Chinese troops destroy Indian posts, bunker

KOLKATA/GANGTOK: A few weeks before the first ever India-China military exercises, the real war games have begun. On November 8, Chinese forces demolished some unmanned Indian forward posts near two Army bunkers against which Beijing had raised objections since July.

“The Chinese came, destroyed the posts and went back,” said an Army officer. The incident is learned to have taken place around November 8.

The revelation came on the day a 12-member People’s Liberation Army delegation landed in Kolkata on a recce for the military exercises to be held next month in China.

The destroyed posts were near the Sikkim-Bhutan-Tibet border tri-junction. Intelligence sources in Gangtok on Friday said that a “third bunker” located near the two disputed ones had been destroyed by the Chinese. But, Army sources attached to formations overseeing the location said the structures were fibre glass huts, which are manned by a few soldiers when winter sets in.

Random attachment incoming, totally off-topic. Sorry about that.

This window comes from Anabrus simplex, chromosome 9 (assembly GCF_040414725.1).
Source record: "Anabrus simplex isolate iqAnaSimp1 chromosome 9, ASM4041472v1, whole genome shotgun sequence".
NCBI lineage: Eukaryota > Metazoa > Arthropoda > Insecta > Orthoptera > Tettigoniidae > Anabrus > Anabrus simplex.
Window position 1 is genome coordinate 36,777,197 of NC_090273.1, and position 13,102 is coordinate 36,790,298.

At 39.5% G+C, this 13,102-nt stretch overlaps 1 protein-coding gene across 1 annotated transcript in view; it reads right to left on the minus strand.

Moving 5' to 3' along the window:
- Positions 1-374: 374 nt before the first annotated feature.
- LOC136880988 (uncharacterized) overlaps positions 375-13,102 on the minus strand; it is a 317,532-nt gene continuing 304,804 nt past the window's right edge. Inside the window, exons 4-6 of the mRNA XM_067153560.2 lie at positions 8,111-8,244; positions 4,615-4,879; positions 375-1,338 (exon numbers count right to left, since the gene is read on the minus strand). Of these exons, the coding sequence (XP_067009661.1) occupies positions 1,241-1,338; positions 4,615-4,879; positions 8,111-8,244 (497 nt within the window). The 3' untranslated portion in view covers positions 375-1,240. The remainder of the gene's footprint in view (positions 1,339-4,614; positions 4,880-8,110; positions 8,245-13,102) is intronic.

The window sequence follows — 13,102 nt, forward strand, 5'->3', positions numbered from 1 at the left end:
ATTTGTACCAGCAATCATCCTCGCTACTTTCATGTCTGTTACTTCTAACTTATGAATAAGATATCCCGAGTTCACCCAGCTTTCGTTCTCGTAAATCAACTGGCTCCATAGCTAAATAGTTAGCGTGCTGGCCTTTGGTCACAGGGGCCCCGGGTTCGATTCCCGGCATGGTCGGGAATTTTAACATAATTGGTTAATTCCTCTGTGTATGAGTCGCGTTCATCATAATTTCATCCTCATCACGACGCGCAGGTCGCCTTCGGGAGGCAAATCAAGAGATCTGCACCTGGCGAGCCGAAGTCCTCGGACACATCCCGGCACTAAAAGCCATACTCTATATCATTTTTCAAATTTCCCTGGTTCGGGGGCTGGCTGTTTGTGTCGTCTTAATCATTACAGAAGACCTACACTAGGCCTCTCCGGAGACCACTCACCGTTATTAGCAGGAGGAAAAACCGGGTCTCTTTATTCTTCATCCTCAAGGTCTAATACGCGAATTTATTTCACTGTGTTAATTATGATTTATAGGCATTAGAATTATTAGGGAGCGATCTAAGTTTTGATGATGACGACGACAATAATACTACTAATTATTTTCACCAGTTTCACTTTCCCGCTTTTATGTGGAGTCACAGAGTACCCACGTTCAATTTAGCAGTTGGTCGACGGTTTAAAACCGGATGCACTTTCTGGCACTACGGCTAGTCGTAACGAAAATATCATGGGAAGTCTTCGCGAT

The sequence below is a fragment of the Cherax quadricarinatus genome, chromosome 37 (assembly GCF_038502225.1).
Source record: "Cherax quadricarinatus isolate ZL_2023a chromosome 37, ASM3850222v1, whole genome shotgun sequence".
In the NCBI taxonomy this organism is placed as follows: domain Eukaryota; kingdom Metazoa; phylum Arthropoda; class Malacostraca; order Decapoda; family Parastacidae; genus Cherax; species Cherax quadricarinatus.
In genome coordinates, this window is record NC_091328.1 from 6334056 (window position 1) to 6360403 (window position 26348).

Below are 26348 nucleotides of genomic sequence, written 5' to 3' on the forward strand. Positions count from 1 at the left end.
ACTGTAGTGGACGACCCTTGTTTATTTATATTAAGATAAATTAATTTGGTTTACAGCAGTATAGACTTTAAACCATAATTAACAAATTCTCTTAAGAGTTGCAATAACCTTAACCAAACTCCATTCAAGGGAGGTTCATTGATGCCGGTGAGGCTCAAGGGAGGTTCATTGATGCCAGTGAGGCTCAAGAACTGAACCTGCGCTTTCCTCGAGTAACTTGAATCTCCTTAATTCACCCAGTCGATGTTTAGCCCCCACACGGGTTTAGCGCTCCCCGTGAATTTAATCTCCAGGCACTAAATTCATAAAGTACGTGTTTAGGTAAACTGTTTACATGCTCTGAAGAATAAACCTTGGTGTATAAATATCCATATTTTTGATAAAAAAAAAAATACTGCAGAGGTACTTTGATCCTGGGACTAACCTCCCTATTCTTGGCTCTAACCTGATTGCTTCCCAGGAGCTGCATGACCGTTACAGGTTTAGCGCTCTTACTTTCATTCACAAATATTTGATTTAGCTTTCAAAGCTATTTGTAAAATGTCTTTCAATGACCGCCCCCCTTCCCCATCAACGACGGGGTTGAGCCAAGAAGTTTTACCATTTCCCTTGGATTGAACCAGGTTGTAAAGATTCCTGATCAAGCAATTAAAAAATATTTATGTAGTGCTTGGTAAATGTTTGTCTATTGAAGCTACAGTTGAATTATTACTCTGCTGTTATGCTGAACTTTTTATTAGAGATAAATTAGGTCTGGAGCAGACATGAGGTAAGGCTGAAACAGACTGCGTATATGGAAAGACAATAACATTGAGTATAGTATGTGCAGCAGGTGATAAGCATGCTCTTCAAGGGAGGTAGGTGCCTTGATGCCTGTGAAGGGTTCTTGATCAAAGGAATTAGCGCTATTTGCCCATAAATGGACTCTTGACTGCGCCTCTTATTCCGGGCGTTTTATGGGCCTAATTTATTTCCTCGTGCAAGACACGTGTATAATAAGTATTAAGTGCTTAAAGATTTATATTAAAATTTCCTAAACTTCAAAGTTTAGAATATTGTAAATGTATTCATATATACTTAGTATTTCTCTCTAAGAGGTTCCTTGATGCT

Senior Army officers in Kolkata were tightlipped about the incident, particularly because the Chinese army delegation led by a senior colonel is in the city. “I have nothing to comment,” said a defence spokesman.

The two disputed bunkers at Doka La, near Torsa Nala, had been set up about two years ago. The Chinese first objected to them in July, after which a series of border personnel meetings took place till September. Beijing wanted the bunkers to be shifted but the Indian Army stood its ground and continued to man and arm the bunkers.

The Chinese were left smarting. It is believed the attack on the unmanned posts earlier this month were carried out by the PLA “to show their strength”.

Indian officials feel if the Chinese had any objection against these bunkers they should have lodged a protest soon after they were established, or at least within a year.

Border disputes between China and India are nothing new, because China does not recognise the border and even triggered a war over it. Even the Line of Actual Control is difficult to demarcate at places because of the mountainous terrain. Two decades ago, in 1986, the two countries had come perilously close to a skirmish in the Sumdorong Chu valley.

In view of the latest dispute, the visit of Defence Minister A K Anthony and chief of Army staff Deepak Kapoor to Sikkim and north Bengal during the weekend is being considered significant. They will land in Siliguri on Saturday and visit the border at Nathu La on Sunday.

However, military observers believe confidence-building measures like joint war exercises will prove instrumental in easing border tensions.


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